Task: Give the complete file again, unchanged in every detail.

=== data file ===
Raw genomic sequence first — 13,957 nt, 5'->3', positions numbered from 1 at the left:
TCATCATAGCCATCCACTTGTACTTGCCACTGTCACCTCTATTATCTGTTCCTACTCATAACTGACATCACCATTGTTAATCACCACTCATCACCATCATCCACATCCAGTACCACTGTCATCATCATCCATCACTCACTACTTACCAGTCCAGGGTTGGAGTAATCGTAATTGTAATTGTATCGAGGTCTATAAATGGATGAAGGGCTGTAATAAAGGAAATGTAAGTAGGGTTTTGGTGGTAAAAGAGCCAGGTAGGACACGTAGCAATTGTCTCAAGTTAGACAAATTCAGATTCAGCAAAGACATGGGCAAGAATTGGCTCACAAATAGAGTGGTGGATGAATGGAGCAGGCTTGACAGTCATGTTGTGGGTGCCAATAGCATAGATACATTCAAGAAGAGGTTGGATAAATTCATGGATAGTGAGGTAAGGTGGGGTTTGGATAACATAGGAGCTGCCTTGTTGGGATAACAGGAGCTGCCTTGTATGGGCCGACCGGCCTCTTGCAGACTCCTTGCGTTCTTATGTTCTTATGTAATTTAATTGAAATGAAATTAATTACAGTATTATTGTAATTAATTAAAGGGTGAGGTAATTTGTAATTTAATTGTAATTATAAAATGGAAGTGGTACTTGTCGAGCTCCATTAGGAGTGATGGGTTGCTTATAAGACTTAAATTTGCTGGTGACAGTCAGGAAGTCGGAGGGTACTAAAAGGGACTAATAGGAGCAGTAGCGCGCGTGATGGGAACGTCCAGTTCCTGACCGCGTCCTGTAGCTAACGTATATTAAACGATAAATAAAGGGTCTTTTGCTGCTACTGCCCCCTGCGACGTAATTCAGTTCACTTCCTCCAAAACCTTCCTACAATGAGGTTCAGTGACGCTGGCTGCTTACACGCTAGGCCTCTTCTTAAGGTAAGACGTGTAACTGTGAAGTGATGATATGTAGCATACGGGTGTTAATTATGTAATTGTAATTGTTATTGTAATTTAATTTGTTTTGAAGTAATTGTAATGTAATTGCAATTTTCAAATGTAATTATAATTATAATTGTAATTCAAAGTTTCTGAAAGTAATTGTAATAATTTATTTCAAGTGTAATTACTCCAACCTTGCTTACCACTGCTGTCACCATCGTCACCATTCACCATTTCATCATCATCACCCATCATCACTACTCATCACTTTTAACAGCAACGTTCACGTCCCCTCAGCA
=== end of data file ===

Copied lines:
Raw genomic sequence first — 13,957 nt, 5'->3', positions numbered from 1 at the left:
TCATCATAGCCATCCACTTGTACTTGCCACTGTCACCTCTATTATCTGTTCCTACTCATAACTGACATCACCATTGTTAATCACCACTCATCACCATCATCCACATCCAGTACCACTGTCATCATCATCCATCACTCACTACTTACCAGTCCAGGGTTGGAGTAATCGTAATTGTAATTGTATCGAGGTCTATAAATGGATGAAGGGCTGTAATAAAGGAAATGTAAGTAGGGTTTTGGTGGTAAAAGAGCCAGGTAGGACACGTAGCAATTGTCTCAAGTTAGACAAATTCAGATTCAGCAAAGACATGGGCAAGAATTGGCTCACAAATAGAGTGGTGGATGAATGGAGCAGGCTTGACAGTCATGTTGTGGGTGCCAATAGCATAGATACATTCAAGAAGAGGTTGGATAAATTCATGGATAGTGAGGTAAGGTGGGGTTTGGATAACATAGGAGCTGCCTTGTTGGGATAACAGGAGCTGCCTTGTATGGGCCGACCGGCCTCTTGCAGACTCCTTGCGTTCTTATGTTCTTATGTAATTTAATTGAAATGAAATTAATTACAGTATTATTGTAATTAATTAAAGGGTGAGGTAATTTGTAATTTAATTGTAATTATAAAATGGAAGTGGTACTTGTCGAGCTCCATTAGGAGTGATGGGTTGCTTATAAGACTTAAATTTGCTGGTGACAGTCAGGAAGTCGGAGGGTACTAAAAGGGACTAATAGGAGCAGTAGCGCGCGTGATGGGAACGTCCAGTTCCTGACCGCGTCCTGTAGCTAACGTATATTAAACGATAAATAAAGGGTCTTTTGCTGCTACTGCCCCCTGCGACGTAATTCAGTTCACTTCCTCCAAAACCTTCCTACAATGAGGTTCAGTGACGCTGGCTGCTTACACGCTAGGCCTCTTCTTAAGGTAAGACGTGTAACTGTGAAGTGATGATATGTAGCATACGGGTGTTAATTATGTAATTGTAATTGTTATTGTAATTTAATTTGTTTTGAAGTAATTGTAATGTAATTGCAATTTTCAAATGTAATTATAATTATAATTGTAATTCAAAGTTTCTGAAAGTAATTGTAATAATTTATTTCAAGTGTAATTACTCCAACCTTGCTTACCACTGCTGTCACCATCGTCACCATTCACCATTTCATCATCATCACCCATCATCACTACTCATCACTTTTAACAGCAACGTTCACGTCCCCTCAGCA